However, there are some things we can do to get that extra heavy camper up the lake for the weekend. Let’s talk about how to increase the towing capacity of your truck.
Tips to Upgrade Your Truck’s Towing Capacity
Before we begin, we need to say one more time: there’s no way to safely increase your truck’s towing capacity beyond it’s suggested limits. The only way to truly achieve this is through serious modifications to your truck. So, how can you increase the towing capacity of your truck?
Upgrading Your Braking System
One of the biggest difficulties you’re going to have from pulling this extra heavy load is keeping your truck under control. Adding more weight means more weight for your brakes to keep under control. Getting larger rotors and brake pads for your truck can give your truck that extra strength it needs to keep things under control.
If your truck is not equipped with one, you will absolutely want to invest in a trailer brake control, as well. This is going to be one of the most important pieces of the towing puzzle.
Upgrading Your Suspension System
Your suspension is another crucial aspect of safely towing an excessive amount of weight on your truck. Typically trucks come with leaf springs or coil springs, which can be great for towing a trailer. However, when you’re sometimes pulling that maximum (or over maximum) weight, traditional suspension systems won’t cut it.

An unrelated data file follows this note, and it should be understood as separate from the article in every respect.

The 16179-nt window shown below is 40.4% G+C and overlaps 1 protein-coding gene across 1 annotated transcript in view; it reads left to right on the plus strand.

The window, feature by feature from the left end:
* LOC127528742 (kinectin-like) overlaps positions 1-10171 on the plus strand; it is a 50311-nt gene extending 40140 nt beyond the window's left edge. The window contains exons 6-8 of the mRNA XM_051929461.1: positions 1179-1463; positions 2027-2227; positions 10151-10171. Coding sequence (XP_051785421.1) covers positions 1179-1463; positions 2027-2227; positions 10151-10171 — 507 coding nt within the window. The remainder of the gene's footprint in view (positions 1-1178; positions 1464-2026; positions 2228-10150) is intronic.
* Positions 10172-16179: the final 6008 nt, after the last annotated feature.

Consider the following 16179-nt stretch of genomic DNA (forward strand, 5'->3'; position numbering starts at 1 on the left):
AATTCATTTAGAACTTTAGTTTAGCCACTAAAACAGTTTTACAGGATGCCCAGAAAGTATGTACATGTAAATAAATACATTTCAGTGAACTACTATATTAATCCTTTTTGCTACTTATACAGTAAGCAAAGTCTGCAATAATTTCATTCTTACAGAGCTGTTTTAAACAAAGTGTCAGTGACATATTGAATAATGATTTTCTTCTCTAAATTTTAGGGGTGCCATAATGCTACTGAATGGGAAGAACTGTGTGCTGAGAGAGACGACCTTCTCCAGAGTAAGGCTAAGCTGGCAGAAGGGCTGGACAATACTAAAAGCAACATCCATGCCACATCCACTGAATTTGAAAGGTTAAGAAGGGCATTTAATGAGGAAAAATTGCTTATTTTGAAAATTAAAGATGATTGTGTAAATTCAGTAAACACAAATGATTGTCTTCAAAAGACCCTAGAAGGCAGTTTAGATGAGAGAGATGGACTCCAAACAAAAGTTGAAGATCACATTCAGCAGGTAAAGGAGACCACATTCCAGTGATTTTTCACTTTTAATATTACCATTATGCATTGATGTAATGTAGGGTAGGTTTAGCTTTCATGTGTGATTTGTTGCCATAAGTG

The best suspension you can get when you plan on regularly hauling just a bit more than the owner’s manual says you should is an air suspension system. It allows you to adjust the tension in your individual springs. It allows you to give your truck that extra bolster when applying the heaviest payloads.
Upgrade your Trailer Hitch
Your truck can ultimately only tow as much as the trailer hitch can handle. One of the most important things you can do to increase your towing capacity is to upgrade your trailer hitch. The highest-rated trailer hitch is going to give you the highest towing capacity possible, no matter what kind of truck you have.
There are many different kinds of trailer hitches out on the market, so make sure you shop around. There are plenty of specs, styles, and more to peruse. Above all, you want to pay attention to the Gross Tongue Weight Rating given. The higher the GTWR, the more weight you’re going to be able to safely place on it.
Towing the Extra Weight: Increasing Your Truck’s Towing Capacity
When it comes to your truck’s ability to tow, unfortunately, there is only so far we can go without upgrading the truck itself. Trucks have specific designs for size, weight, and more, which all affect how much it can safely pull. There are no cheap and easy ways that you can safely haul more than your truck was designed to haul.
A few hundred pounds won’t leave you broken down immediately, but it will definitely put a lot of wear on your vehicle. If you really need that extra power, these tips can help in the short term. Otherwise, we recommend downsizing on your trailer. That, or making sure your next truck is well-prepared to take on the challenges you need it to.